And 2011 now seems to be fading into the past. In Greece today as elsewhere in Europe existing Left parties remain largely passive in the face of the crisis, eschewing radical solutions (if they even imagine such solutions to exist). In the United States, #Occupy has vanished from the parks and streets, leaving only bitter grumbling where there once seemed to be creativity and open-ended potential. In Britain, the 2011 London Riots, rather than political protest, was trumpeted as the shafted generation’s response to the crisis, overshadowing the police brutality that actually occasioned it. Finally, in the Arab world where, we are told the 2011 revolution is still afoot, it seems inconceivable that the revolution, even as it bears within it the hopes of millions, could alter the economic fate of any but a handful. While joblessness haunts billions worldwide, politicization of the issue seems chiefly the prerogative of the right. Meanwhile, the poor worldwide face relentless price rises in fuel and essential foodstuffs. The prospects for world revolution seem remote at best, even as bankers and fund managers seem to lament democracy’s failure in confronting the crisis. In this sense, it seems plausible to argue that there is no crisis at all, but simply the latest stage in an ongoing social regression. What does it mean to say that we face a crisis, after all, when there is no real prospect that anything particularly is likely to change, at least not for the better?
In this opaque historical moment, Platypus wants to raise some basic questions: Do we live in a crisis of capitalism today and, if so, of what sort — political? economic? social? Why do seemingly sophisticated leftist understandings of the world appear unable to assist in the task of changing it? Conversely, can the world be thought intelligible without our capacity to self-consciously transform it through practice? Can Marxism survive as an economics or social theory without politics? Is there capitalism after socialism?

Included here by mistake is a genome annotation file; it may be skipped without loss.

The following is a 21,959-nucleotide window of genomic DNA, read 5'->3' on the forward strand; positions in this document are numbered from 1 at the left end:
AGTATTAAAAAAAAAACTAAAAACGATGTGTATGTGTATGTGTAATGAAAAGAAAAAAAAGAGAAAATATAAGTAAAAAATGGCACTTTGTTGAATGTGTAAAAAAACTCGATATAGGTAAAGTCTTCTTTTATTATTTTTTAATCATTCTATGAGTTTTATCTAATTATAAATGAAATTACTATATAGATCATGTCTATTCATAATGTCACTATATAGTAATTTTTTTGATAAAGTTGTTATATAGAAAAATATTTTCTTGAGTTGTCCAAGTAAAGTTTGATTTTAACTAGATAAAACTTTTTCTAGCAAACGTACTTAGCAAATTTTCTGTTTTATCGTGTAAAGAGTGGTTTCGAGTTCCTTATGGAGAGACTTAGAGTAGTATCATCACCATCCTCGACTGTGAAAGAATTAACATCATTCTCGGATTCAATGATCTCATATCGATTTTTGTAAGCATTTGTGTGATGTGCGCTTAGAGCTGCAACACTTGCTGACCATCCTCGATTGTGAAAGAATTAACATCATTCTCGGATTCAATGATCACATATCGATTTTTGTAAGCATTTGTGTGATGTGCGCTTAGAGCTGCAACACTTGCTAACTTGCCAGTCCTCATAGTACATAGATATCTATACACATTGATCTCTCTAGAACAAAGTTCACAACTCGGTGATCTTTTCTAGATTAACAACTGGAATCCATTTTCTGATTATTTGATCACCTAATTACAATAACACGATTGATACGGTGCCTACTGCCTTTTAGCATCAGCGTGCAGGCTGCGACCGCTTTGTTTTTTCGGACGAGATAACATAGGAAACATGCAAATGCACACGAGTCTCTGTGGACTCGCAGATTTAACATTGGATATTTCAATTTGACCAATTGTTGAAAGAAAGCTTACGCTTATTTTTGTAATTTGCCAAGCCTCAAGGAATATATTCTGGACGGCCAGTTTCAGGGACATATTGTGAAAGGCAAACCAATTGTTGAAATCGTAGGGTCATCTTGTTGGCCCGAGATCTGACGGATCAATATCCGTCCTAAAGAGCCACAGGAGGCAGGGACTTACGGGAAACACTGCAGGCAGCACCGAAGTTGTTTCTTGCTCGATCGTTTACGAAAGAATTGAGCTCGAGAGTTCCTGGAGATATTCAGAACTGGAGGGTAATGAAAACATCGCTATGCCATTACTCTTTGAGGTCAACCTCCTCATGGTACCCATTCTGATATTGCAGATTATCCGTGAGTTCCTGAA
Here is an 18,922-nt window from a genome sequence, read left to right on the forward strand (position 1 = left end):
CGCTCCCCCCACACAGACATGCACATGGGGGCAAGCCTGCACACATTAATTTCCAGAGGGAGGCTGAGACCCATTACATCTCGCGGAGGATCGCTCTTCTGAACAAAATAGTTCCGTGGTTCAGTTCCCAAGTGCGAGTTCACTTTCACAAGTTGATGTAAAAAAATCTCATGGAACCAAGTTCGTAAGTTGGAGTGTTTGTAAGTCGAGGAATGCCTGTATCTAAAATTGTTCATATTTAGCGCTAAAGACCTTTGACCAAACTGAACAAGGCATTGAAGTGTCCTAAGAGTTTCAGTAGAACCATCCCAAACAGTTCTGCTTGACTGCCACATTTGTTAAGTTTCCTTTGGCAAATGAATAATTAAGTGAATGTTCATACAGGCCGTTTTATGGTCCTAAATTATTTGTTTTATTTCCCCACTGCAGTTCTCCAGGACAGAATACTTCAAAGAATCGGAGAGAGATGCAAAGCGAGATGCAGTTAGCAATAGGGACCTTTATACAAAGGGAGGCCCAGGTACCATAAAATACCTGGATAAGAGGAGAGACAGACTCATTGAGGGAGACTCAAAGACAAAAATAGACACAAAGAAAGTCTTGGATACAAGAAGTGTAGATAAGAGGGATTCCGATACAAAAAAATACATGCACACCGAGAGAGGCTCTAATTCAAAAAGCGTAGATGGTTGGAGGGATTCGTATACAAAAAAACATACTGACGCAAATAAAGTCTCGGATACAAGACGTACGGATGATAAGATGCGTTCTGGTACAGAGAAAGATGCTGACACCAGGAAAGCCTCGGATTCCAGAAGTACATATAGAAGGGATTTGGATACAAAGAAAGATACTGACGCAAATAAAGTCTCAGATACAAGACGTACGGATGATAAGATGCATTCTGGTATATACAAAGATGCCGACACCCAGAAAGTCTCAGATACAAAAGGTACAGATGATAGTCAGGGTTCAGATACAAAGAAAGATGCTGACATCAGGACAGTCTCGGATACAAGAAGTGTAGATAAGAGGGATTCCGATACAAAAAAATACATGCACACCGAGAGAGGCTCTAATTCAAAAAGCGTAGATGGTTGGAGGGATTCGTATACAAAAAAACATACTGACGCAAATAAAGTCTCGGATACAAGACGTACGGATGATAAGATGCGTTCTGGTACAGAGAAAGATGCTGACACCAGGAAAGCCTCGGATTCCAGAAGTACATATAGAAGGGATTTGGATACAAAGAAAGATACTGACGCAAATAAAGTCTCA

1. Do we live in a crisis of capitalism today and, if so, of what sort — political? economic? social? Is capitalism basically the same in its “laws of motion” and can it be grasped equally well today as it was by Marx? What difference, if any, does the collapse of the socialist workers movement make for our understanding of capitalism?
2. Why are sophisticated leftist understandings of the world seemingly unable to assist in the task of changing it? Conversely, is the world intelligible despite our incapacity to transform it politically? Can the Left survive as an economics or social theory? Is our work more “difficult” today in theorizing capitalism, or of a completely different kind than it was for past generations of leftist intellectuals?
3. Many on the Left welcomed the #Occupy movement in 2011 because, above all, it responded to capitalist austerity in its slogans and characterized itself in class terms. Did #Occupy betoken a renewed salience of class? How did #Occupy and other movements worldwide differ from the political response — whether by the new social movements or other political expressions — to the crisis of Fordism beginning in the late 1960s and crystallizing with the Oil Crisis in 1973?
4. How does the present crisis compare with past crises of capital? What might we expect to be the duration of the present crisis? Is there an end in sight? Or are we witnessing the “terminal crisis” of capitalism? How do we know? If not the end of capitalism as such, does the present crisis at least signal an end to neoliberalism? If so, what will take its place?
5. How do your political views influence your understanding of capitalism and crisis? In what sense is economics as a science or discipline independent and autonomous from those politics? How do you avoid the danger of your theory from simply confirming your politics, rather than allowing our understanding of present circumstances to help push beyond our present political impasse?
6. At different moments of its unfolding the crisis has been differently expressed in different locations — a sub-prime mortgage crisis in North America, then a sovereign debt crisis in Europe, and now in a still different form in China. What is the extent of the present crisis and how has it been distributed globally? Unevenly? What does globalization look like in a period of prolonged crisis? Is the era of US hegemony at an end? If so, what will take its place? How is/was American imperialism connected to first Fordism and, later, post-Fordist capitalism and how does the new capitalism challenge a new American Empire-led global (re-)organization?